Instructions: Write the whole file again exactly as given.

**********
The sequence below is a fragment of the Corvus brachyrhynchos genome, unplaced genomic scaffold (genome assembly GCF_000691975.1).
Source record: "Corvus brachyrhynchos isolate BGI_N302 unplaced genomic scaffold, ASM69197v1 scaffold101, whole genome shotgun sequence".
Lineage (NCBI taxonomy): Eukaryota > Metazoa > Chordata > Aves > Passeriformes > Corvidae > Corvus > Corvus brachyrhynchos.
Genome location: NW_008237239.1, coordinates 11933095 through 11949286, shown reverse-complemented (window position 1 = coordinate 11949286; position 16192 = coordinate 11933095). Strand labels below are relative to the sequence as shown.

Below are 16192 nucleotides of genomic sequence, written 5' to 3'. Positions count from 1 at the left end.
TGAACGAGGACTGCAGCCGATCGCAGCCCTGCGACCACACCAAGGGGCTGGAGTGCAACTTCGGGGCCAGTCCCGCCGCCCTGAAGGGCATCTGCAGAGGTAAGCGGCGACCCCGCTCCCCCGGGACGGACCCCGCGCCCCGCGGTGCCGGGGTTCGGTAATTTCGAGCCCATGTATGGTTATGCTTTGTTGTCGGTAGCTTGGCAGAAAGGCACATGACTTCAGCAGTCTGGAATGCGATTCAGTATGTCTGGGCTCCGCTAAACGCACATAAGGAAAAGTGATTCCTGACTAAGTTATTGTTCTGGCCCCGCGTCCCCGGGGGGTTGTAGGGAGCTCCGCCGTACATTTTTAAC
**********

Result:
The sequence below is a fragment of the Corvus brachyrhynchos genome, unplaced genomic scaffold (genome assembly GCF_000691975.1).
Source record: "Corvus brachyrhynchos isolate BGI_N302 unplaced genomic scaffold, ASM69197v1 scaffold101, whole genome shotgun sequence".
Lineage (NCBI taxonomy): Eukaryota > Metazoa > Chordata > Aves > Passeriformes > Corvidae > Corvus > Corvus brachyrhynchos.
Genome location: NW_008237239.1, coordinates 11933095 through 11949286, shown reverse-complemented (window position 1 = coordinate 11949286; position 16192 = coordinate 11933095). Strand labels below are relative to the sequence as shown.

Below are 16192 nucleotides of genomic sequence, written 5' to 3'. Positions count from 1 at the left end.
TGAACGAGGACTGCAGCCGATCGCAGCCCTGCGACCACACCAAGGGGCTGGAGTGCAACTTCGGGGCCAGTCCCGCCGCCCTGAAGGGCATCTGCAGAGGTAAGCGGCGACCCCGCTCCCCCGGGACGGACCCCGCGCCCCGCGGTGCCGGGGTTCGGTAATTTCGAGCCCATGTATGGTTATGCTTTGTTGTCGGTAGCTTGGCAGAAAGGCACATGACTTCAGCAGTCTGGAATGCGATTCAGTATGTCTGGGCTCCGCTAAACGCACATAAGGAAAAGTGATTCCTGACTAAGTTATTGTTCTGGCCCCGCGTCCCCGGGGGGTTGTAGGGAGCTCCGCCGTACATTTTTAAC